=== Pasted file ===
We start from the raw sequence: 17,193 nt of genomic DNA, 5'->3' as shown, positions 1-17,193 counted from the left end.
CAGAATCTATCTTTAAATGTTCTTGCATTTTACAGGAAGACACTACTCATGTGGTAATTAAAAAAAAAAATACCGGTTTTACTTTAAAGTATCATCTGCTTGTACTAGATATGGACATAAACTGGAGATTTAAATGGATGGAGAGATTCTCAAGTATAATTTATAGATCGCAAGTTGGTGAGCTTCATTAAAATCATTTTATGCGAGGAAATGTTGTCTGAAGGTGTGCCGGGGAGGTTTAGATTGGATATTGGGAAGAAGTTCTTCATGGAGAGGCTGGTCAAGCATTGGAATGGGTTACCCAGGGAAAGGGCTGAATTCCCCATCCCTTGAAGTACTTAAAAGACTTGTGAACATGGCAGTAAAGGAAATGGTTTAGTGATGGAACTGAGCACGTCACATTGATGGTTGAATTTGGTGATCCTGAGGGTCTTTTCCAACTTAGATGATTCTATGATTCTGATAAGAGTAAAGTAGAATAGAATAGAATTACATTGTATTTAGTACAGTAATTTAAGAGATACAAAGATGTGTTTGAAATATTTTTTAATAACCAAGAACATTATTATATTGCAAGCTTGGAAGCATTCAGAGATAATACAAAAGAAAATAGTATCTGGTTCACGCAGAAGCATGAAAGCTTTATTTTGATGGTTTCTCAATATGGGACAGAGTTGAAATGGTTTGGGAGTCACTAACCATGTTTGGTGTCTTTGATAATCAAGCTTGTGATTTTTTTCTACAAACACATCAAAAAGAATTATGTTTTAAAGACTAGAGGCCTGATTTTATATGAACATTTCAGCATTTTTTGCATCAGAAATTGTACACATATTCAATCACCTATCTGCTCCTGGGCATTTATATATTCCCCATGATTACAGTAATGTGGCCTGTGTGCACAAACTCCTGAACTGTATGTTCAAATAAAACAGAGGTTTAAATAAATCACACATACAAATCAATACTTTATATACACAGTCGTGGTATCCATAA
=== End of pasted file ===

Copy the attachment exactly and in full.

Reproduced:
We start from the raw sequence: 17,193 nt of genomic DNA, 5'->3' as shown, positions 1-17,193 counted from the left end.
CAGAATCTATCTTTAAATGTTCTTGCATTTTACAGGAAGACACTACTCATGTGGTAATTAAAAAAAAAAATACCGGTTTTACTTTAAAGTATCATCTGCTTGTACTAGATATGGACATAAACTGGAGATTTAAATGGATGGAGAGATTCTCAAGTATAATTTATAGATCGCAAGTTGGTGAGCTTCATTAAAATCATTTTATGCGAGGAAATGTTGTCTGAAGGTGTGCCGGGGAGGTTTAGATTGGATATTGGGAAGAAGTTCTTCATGGAGAGGCTGGTCAAGCATTGGAATGGGTTACCCAGGGAAAGGGCTGAATTCCCCATCCCTTGAAGTACTTAAAAGACTTGTGAACATGGCAGTAAAGGAAATGGTTTAGTGATGGAACTGAGCACGTCACATTGATGGTTGAATTTGGTGATCCTGAGGGTCTTTTCCAACTTAGATGATTCTATGATTCTGATAAGAGTAAAGTAGAATAGAATAGAATTACATTGTATTTAGTACAGTAATTTAAGAGATACAAAGATGTGTTTGAAATATTTTTTAATAACCAAGAACATTATTATATTGCAAGCTTGGAAGCATTCAGAGATAATACAAAAGAAAATAGTATCTGGTTCACGCAGAAGCATGAAAGCTTTATTTTGATGGTTTCTCAATATGGGACAGAGTTGAAATGGTTTGGGAGTCACTAACCATGTTTGGTGTCTTTGATAATCAAGCTTGTGATTTTTTTCTACAAACACATCAAAAAGAATTATGTTTTAAAGACTAGAGGCCTGATTTTATATGAACATTTCAGCATTTTTTGCATCAGAAATTGTACACATATTCAATCACCTATCTGCTCCTGGGCATTTATATATTCCCCATGATTACAGTAATGTGGCCTGTGTGCACAAACTCCTGAACTGTATGTTCAAATAAAACAGAGGTTTAAATAAATCACACATACAAATCAATACTTTATATACACAGTCGTGGTATCCATAA